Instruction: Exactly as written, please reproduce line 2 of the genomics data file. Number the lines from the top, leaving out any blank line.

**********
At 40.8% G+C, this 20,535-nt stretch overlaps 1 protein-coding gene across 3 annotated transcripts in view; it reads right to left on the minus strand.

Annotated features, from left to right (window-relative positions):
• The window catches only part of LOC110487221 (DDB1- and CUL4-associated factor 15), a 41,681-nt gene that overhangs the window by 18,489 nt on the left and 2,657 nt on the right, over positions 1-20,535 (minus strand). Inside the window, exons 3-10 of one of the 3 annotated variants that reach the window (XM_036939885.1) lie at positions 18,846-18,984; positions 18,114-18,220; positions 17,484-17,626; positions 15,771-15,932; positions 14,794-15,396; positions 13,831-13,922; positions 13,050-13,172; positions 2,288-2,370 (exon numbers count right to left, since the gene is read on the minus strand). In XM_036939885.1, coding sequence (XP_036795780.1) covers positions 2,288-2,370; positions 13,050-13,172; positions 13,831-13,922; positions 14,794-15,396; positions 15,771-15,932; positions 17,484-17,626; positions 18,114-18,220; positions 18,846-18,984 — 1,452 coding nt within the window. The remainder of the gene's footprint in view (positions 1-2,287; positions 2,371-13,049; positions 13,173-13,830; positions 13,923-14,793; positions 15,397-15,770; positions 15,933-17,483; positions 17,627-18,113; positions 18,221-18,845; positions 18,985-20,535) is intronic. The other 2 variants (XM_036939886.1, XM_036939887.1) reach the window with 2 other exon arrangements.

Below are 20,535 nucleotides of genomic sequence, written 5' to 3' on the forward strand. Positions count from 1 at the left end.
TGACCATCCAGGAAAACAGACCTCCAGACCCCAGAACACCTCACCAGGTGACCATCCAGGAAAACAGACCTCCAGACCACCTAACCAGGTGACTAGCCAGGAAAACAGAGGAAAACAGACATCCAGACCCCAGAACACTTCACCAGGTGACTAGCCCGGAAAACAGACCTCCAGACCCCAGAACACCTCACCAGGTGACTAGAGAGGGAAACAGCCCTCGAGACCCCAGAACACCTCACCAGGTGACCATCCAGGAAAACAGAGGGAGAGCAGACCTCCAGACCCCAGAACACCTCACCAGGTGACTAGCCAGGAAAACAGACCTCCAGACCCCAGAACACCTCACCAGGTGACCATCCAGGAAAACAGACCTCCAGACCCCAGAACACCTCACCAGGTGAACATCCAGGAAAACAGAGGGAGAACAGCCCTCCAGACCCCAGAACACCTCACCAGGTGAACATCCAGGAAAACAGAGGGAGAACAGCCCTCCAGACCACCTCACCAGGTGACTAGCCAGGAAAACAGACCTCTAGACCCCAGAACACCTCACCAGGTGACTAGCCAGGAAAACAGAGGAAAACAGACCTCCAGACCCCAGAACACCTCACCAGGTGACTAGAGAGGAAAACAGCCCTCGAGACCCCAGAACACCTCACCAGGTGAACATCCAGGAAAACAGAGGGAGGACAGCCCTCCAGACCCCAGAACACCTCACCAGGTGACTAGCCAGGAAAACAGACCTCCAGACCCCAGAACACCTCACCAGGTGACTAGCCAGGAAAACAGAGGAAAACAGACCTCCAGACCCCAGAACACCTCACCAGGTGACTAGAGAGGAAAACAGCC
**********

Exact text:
Annotated features, from left to right (window-relative positions):